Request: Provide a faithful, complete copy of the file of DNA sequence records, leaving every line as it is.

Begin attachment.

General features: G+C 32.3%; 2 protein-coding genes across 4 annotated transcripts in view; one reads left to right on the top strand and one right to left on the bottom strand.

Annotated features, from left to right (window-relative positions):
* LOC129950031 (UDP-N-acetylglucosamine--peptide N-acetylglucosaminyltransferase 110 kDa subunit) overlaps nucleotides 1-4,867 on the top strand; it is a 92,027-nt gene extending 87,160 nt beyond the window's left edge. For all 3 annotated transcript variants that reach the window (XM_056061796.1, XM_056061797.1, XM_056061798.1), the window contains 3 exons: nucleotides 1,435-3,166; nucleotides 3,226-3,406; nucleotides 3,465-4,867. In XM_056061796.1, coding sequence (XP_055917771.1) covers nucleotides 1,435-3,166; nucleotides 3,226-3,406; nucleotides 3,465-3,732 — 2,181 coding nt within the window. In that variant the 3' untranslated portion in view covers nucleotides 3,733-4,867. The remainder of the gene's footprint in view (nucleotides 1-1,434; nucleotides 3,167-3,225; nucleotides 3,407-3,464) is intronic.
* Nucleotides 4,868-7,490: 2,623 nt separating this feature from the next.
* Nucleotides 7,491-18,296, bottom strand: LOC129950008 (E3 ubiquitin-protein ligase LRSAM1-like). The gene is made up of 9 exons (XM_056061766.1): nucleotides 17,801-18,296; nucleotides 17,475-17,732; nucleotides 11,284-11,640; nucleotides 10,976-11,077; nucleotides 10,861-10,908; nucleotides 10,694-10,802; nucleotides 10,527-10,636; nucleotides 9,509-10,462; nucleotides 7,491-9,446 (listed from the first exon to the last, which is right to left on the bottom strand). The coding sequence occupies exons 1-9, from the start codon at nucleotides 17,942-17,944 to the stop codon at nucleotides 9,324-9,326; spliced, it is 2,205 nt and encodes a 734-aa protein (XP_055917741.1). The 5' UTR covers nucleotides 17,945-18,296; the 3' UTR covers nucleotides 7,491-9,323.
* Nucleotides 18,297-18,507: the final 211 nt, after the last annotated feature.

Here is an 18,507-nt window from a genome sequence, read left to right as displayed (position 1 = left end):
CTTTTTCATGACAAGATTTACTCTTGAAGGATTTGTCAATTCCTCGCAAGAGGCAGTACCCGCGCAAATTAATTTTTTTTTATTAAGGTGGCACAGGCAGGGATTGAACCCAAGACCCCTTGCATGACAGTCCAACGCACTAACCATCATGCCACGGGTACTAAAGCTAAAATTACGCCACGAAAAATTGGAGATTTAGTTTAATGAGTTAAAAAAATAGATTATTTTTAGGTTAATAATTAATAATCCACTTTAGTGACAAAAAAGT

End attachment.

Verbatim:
General features: G+C 32.3%; 2 protein-coding genes across 4 annotated transcripts in view; one reads left to right on the top strand and one right to left on the bottom strand.

Annotated features, from left to right (window-relative positions):
* LOC129950031 (UDP-N-acetylglucosamine--peptide N-acetylglucosaminyltransferase 110 kDa subunit) overlaps nucleotides 1-4,867 on the top strand; it is a 92,027-nt gene extending 87,160 nt beyond the window's left edge. For all 3 annotated transcript variants that reach the window (XM_056061796.1, XM_056061797.1, XM_056061798.1), the window contains 3 exons: nucleotides 1,435-3,166; nucleotides 3,226-3,406; nucleotides 3,465-4,867. In XM_056061796.1, coding sequence (XP_055917771.1) covers nucleotides 1,435-3,166; nucleotides 3,226-3,406; nucleotides 3,465-3,732 — 2,181 coding nt within the window. In that variant the 3' untranslated portion in view covers nucleotides 3,733-4,867. The remainder of the gene's footprint in view (nucleotides 1-1,434; nucleotides 3,167-3,225; nucleotides 3,407-3,464) is intronic.
* Nucleotides 4,868-7,490: 2,623 nt separating this feature from the next.
* Nucleotides 7,491-18,296, bottom strand: LOC129950008 (E3 ubiquitin-protein ligase LRSAM1-like). The gene is made up of 9 exons (XM_056061766.1): nucleotides 17,801-18,296; nucleotides 17,475-17,732; nucleotides 11,284-11,640; nucleotides 10,976-11,077; nucleotides 10,861-10,908; nucleotides 10,694-10,802; nucleotides 10,527-10,636; nucleotides 9,509-10,462; nucleotides 7,491-9,446 (listed from the first exon to the last, which is right to left on the bottom strand). The coding sequence occupies exons 1-9, from the start codon at nucleotides 17,942-17,944 to the stop codon at nucleotides 9,324-9,326; spliced, it is 2,205 nt and encodes a 734-aa protein (XP_055917741.1). The 5' UTR covers nucleotides 17,945-18,296; the 3' UTR covers nucleotides 7,491-9,323.
* Nucleotides 18,297-18,507: the final 211 nt, after the last annotated feature.

Here is an 18,507-nt window from a genome sequence, read left to right as displayed (position 1 = left end):
CTTTTTCATGACAAGATTTACTCTTGAAGGATTTGTCAATTCCTCGCAAGAGGCAGTACCCGCGCAAATTAATTTTTTTTTATTAAGGTGGCACAGGCAGGGATTGAACCCAAGACCCCTTGCATGACAGTCCAACGCACTAACCATCATGCCACGGGTACTAAAGCTAAAATTACGCCACGAAAAATTGGAGATTTAGTTTAATGAGTTAAAAAAATAGATTATTTTTAGGTTAATAATTAATAATCCACTTTAGTGACAAAAAAGT